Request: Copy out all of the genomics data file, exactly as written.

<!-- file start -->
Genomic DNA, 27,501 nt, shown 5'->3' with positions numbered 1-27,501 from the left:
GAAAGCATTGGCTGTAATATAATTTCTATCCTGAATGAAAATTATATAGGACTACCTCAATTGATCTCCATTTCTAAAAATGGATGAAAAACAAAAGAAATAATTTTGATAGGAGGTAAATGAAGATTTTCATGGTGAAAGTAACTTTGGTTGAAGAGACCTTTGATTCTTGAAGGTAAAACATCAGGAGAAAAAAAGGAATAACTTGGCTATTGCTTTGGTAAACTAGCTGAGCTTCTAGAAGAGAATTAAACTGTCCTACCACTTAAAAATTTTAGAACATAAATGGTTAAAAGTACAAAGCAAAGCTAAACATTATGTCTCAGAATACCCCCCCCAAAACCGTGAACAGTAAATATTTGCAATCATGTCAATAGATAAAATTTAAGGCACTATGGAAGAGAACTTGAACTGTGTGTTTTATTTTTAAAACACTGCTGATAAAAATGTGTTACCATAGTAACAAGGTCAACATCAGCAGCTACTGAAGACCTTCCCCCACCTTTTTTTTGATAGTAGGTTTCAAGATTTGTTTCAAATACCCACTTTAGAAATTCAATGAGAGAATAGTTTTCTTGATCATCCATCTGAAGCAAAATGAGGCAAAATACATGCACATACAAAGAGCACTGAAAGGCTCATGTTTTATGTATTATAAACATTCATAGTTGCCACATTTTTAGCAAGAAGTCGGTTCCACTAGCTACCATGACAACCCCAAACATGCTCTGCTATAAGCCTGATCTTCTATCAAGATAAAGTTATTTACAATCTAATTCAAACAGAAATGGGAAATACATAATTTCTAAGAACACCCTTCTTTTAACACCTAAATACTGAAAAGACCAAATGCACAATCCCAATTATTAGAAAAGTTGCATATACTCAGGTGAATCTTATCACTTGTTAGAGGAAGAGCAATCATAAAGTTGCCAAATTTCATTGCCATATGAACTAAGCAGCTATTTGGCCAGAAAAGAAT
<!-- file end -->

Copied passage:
Genomic DNA, 27,501 nt, shown 5'->3' with positions numbered 1-27,501 from the left:
GAAAGCATTGGCTGTAATATAATTTCTATCCTGAATGAAAATTATATAGGACTACCTCAATTGATCTCCATTTCTAAAAATGGATGAAAAACAAAAGAAATAATTTTGATAGGAGGTAAATGAAGATTTTCATGGTGAAAGTAACTTTGGTTGAAGAGACCTTTGATTCTTGAAGGTAAAACATCAGGAGAAAAAAAGGAATAACTTGGCTATTGCTTTGGTAAACTAGCTGAGCTTCTAGAAGAGAATTAAACTGTCCTACCACTTAAAAATTTTAGAACATAAATGGTTAAAAGTACAAAGCAAAGCTAAACATTATGTCTCAGAATACCCCCCCCAAAACCGTGAACAGTAAATATTTGCAATCATGTCAATAGATAAAATTTAAGGCACTATGGAAGAGAACTTGAACTGTGTGTTTTATTTTTAAAACACTGCTGATAAAAATGTGTTACCATAGTAACAAGGTCAACATCAGCAGCTACTGAAGACCTTCCCCCACCTTTTTTTTGATAGTAGGTTTCAAGATTTGTTTCAAATACCCACTTTAGAAATTCAATGAGAGAATAGTTTTCTTGATCATCCATCTGAAGCAAAATGAGGCAAAATACATGCACATACAAAGAGCACTGAAAGGCTCATGTTTTATGTATTATAAACATTCATAGTTGCCACATTTTTAGCAAGAAGTCGGTTCCACTAGCTACCATGACAACCCCAAACATGCTCTGCTATAAGCCTGATCTTCTATCAAGATAAAGTTATTTACAATCTAATTCAAACAGAAATGGGAAATACATAATTTCTAAGAACACCCTTCTTTTAACACCTAAATACTGAAAAGACCAAATGCACAATCCCAATTATTAGAAAAGTTGCATATACTCAGGTGAATCTTATCACTTGTTAGAGGAAGAGCAATCATAAAGTTGCCAAATTTCATTGCCATATGAACTAAGCAGCTATTTGGCCAGAAAAGAAT